The Wauwatosa Fire Department put a new training device - a blue door - to the test Tuesday in a live fire exercise at the Public Works Yard behind the recycling center.
With smoke billowing from the tower, it uses for practice, firefighters arrived, broke open the door, charged into the building behind it and pulled out a man and an infant. The fact that the victims were a dummy and a doll didn't detract from the seriousness of the exercise.
The door, a heavy, freestanding steel structure made by Firehouse Innovations Corp., opens, closes and can be locked.
"This is unique because it's very hard to practice breaking into a door," said Fire Chief Rob Ugaste. "And we have key boxes on many of the buildings, and if somebody's there, if the door's open, if the key box is there, we don't need to break in. But some of them don't have it, and if it's an emergency and we don't have any other choice, what we want to do is get in effectively and efficiently, but do as little damage as possible."
The door is reusable, and "you can actually simulate different types of doors. They can simulate a wood door, they can simulate a steel door, they can change the way the hinges sit - things that complicate entry into buildings," Ugaste said.
Opening the door
A $7,500 donation from the GE Foundation paid for the door. GE Healthcare's presence in Wauwatosa's Milwaukee County Research Park was key, said Matt Williams, government relations leader at GE Healthecare, who attended the event with Don Bernhardt, GE's facilities manager.
"We all live here," Williams said - and by extension, are protected by the Fire Department.
For the exercise, the door was set up to simulate a wooden door, with a wooden jamb. A separate piece is used for simulating a steel door.
"The inventor … happens to be a New York firefighter. We went out there, we worked with him and trained with him, we picked the props up from him, he designed both of those - and when he heard about the generosity of GE, he actually cut us a deal on those props," said Fire Captain Dale Pekel.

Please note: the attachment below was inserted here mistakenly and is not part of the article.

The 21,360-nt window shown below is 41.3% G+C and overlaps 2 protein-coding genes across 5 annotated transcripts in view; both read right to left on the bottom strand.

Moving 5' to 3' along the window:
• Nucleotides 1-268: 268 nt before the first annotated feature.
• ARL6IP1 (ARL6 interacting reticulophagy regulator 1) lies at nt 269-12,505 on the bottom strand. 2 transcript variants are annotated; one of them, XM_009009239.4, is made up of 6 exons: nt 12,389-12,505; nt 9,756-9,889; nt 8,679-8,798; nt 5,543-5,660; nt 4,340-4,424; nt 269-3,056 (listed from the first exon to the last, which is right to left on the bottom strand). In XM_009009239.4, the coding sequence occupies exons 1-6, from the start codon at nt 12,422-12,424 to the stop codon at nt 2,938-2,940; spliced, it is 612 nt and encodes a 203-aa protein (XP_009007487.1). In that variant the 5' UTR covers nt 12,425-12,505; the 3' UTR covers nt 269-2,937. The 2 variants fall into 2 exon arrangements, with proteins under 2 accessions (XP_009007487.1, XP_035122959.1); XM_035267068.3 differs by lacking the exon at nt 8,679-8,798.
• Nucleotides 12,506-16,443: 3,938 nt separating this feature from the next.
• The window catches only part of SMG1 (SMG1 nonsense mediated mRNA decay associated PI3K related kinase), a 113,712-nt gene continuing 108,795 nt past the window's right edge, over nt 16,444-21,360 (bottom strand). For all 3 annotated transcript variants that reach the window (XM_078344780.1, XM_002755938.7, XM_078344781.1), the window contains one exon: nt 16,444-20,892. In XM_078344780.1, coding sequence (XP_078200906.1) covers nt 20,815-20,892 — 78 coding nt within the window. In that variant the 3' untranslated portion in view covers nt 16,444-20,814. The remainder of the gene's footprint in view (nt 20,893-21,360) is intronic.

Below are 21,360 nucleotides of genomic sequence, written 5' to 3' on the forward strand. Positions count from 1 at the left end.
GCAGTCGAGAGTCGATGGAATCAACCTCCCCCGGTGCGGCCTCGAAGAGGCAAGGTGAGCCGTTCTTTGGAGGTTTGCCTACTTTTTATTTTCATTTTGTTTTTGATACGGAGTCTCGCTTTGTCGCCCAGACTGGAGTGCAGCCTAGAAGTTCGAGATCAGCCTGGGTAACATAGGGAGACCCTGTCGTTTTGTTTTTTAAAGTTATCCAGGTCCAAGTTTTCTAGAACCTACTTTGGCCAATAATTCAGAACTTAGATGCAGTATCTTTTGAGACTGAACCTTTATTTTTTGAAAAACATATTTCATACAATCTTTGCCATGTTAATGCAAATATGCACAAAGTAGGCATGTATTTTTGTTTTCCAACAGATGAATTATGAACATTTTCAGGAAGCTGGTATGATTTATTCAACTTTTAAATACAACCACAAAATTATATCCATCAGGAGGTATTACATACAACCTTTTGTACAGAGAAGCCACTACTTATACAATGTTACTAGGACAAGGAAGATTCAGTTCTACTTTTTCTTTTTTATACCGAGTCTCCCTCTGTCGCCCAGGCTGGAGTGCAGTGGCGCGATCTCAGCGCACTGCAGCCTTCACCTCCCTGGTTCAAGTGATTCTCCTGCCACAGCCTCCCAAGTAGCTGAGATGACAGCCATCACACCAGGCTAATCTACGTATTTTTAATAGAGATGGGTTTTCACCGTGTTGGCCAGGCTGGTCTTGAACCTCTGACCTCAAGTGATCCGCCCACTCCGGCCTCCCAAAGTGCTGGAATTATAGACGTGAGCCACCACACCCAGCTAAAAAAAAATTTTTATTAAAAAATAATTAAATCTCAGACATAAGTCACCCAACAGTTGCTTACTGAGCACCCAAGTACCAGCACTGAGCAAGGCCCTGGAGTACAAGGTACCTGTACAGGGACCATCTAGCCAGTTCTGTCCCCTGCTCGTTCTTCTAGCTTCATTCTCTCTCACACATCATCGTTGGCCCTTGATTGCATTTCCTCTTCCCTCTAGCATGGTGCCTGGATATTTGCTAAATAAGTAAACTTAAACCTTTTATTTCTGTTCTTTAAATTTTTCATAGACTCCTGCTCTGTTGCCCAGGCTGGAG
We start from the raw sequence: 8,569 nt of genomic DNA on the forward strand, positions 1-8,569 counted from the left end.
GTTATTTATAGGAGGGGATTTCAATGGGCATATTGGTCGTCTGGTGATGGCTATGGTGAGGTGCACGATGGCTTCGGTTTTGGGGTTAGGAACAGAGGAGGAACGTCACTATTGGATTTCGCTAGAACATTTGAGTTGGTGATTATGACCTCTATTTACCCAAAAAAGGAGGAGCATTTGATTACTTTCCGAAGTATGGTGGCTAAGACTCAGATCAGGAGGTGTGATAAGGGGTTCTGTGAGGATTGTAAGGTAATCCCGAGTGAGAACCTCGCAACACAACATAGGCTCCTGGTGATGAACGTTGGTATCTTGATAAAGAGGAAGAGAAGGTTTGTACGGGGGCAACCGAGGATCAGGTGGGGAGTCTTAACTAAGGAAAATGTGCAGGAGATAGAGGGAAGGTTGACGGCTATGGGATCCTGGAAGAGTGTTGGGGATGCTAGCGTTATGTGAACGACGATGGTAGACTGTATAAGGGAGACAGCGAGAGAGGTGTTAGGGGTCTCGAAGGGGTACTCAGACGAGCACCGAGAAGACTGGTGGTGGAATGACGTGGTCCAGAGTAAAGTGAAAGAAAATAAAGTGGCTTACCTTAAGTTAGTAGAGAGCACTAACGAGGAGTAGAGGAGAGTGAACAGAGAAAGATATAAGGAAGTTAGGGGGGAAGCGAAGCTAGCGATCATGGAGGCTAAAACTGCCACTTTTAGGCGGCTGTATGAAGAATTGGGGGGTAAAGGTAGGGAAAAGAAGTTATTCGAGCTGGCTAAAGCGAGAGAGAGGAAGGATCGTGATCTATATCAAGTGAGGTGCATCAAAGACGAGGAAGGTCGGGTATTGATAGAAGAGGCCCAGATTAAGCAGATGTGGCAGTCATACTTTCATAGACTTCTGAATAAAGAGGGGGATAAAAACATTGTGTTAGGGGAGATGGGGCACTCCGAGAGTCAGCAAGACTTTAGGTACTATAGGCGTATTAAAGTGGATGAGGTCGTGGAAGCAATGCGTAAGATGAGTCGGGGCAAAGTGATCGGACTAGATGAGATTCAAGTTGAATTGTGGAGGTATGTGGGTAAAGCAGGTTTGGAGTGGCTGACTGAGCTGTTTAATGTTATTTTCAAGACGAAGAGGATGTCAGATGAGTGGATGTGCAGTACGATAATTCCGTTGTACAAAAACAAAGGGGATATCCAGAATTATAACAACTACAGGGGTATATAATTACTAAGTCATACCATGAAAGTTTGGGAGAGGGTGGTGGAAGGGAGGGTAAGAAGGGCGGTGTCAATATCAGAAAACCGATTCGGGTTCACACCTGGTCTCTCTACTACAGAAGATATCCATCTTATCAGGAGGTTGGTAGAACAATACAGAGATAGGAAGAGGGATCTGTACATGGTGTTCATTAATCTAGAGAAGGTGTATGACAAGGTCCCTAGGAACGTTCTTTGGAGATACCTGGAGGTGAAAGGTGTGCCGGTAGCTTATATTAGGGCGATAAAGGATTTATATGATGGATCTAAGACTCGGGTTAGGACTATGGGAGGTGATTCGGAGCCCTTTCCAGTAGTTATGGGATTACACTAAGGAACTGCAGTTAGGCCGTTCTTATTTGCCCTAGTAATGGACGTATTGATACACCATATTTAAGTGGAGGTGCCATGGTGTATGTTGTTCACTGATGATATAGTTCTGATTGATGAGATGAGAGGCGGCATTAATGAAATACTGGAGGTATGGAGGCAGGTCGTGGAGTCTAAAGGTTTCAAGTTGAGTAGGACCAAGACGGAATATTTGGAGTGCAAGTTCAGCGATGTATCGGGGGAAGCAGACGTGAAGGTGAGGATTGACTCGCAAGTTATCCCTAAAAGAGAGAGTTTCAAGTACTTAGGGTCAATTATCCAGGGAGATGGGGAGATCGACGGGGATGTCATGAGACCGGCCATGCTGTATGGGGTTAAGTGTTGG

Five crucial minutes
The exercise started with an actual dispatch coming out of Assistant Chief Scott Erke's radio. "Five-story fire, multiple sides … all hands working."
Fire trucks arrived, three firefighters attacked the door with an ax and a Halligan bar - a multipurpose tool like a crowbar, adz and a climbing tool all rolled into one - while two others set up a ladder to a second-floor, boarded-up window. In matter of seconds the wood chunks holding the door had given way, and the firefighters, equipped with oxygen tanks and masks, carrying hose, entered the thick, black smoke billowing out of it.
On the second floor, a firefighter on the ladder bashed in a board and entered through the window. At the same time, a ladder truck raised its ladder to a third floor balcony, ready to help if necessary.
Then a firefighter on the second floor came down the ladder holding the infant, and the other firefighter on the second floor followed him down.
Back down on the first floor, two firefighters emerged from the smoke carrying their victim, whom they walked a safe distance away and laid on the asphalt.
The whole exercise took less than five minutes.
"The theory is, if we don't have a fire out in 10 minutes, we've got a problem," Erke said. "It's growing too fast, and we get more people on."
When it was all over, the GE executives each tried their hand at breaking through the door.
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